Canoga Park, California

Dr. Liia Ramachandra’s allergen-free skincare brand EpiLynx is delivering glowing complexions at affordable price points to customers of all ages — and enjoying rapid growth as a result.

EpiLynx | Dr. Liia Ramachandra

Ramachandra says she has had psoriasis — a condition leading to dry, itchy skin — since she was six years old. So, when she was diagnosed with non-celiac gluten sensitivity at middle age, she decided it was time to use the experience she had gained through years of working in medicine development to create a skincare product that wouldn’t further exacerbate her issues.

“None of the moisturizers, serums, or SPFs that I was using were suiting my skin, so I had breakouts and redness,” Ramachandra says. “As a PharmD, I had learned how to compound medicines and complete analytical chemistry. I wanted to make something for myself and see if it would work to restore my skin.”

Her homemade concoction was a success, and people began asking her what she was using on her glowing complexion — and where they could buy it for themselves.

“I was still working in the pharmaceutical industry at that point,” Ramachandra continues. “I worked for another year and a half before I left to fully focus on EpiLynx and its growth.”

During those 18 months, Ramachandra did a lot of research. She looked at the products already on the market, learned everything she could about chemically and medically clean ingredients, and asked her potential clients more about their skincare needs.

“I found that when you look at the creams out there, and look at the labels, you see like 100 ingredients, or at least 50 ingredients,” she explains. “I always say if a product has more than 25 ingredients, you should not touch it because it’s probably full of fillers. [Skincare companies] use fillers to make their products glide well, feel good, and smell good. But those ingredients don’t give you any additional benefit for your skin.”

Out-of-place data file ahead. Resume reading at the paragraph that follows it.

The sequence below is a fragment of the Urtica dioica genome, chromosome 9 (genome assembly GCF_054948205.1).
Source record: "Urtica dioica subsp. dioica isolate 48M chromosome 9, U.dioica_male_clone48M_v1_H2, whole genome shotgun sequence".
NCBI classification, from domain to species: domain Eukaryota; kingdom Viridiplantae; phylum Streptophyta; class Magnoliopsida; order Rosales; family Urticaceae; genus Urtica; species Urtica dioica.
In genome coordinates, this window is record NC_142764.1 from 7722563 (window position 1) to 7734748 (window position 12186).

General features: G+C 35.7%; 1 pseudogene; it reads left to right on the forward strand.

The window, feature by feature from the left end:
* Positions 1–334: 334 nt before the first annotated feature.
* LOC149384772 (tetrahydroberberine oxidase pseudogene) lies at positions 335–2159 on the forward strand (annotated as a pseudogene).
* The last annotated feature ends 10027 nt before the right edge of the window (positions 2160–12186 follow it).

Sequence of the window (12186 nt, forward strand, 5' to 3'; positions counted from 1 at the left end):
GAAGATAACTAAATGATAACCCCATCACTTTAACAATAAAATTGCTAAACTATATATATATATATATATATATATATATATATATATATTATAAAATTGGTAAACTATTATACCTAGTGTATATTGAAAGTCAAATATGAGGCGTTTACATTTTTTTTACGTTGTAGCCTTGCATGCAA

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Ramachandra says it took her three or four tries to get the textural consistency she wanted in a skincare product. “Sourcing ingredients was an interesting task as well,” she adds, “because I wanted to source everything from GMP- and GLP-regulated facilities. We finally launched the brand in 2019, right before COVID in December.”

now produces multiple skincare lines containing a variety of products ranging from cleansers and toners to serums, creams, and SPF lotions. Every skincare product is manufactured in Ramachandra’s 3,000-square-foot facility in the Los Angeles area.

“It’s important to us that we make the product ourselves,” she continues, “because we have a lot of customers who have celiac or severe non-celiac gluten sensitivity along with customers with various allergies to shellfish, dairy, and more. It’s important to make sure that our facility is free from all of those allergens so that the people who use the product can feel safe.”

Ramachandra says that manufacturing in-house enables her to continuously optimize her formulas to make them even better and cleaner. “We’re also able to produce three or four new products every quarter depending on what our customers ask us for,” she adds.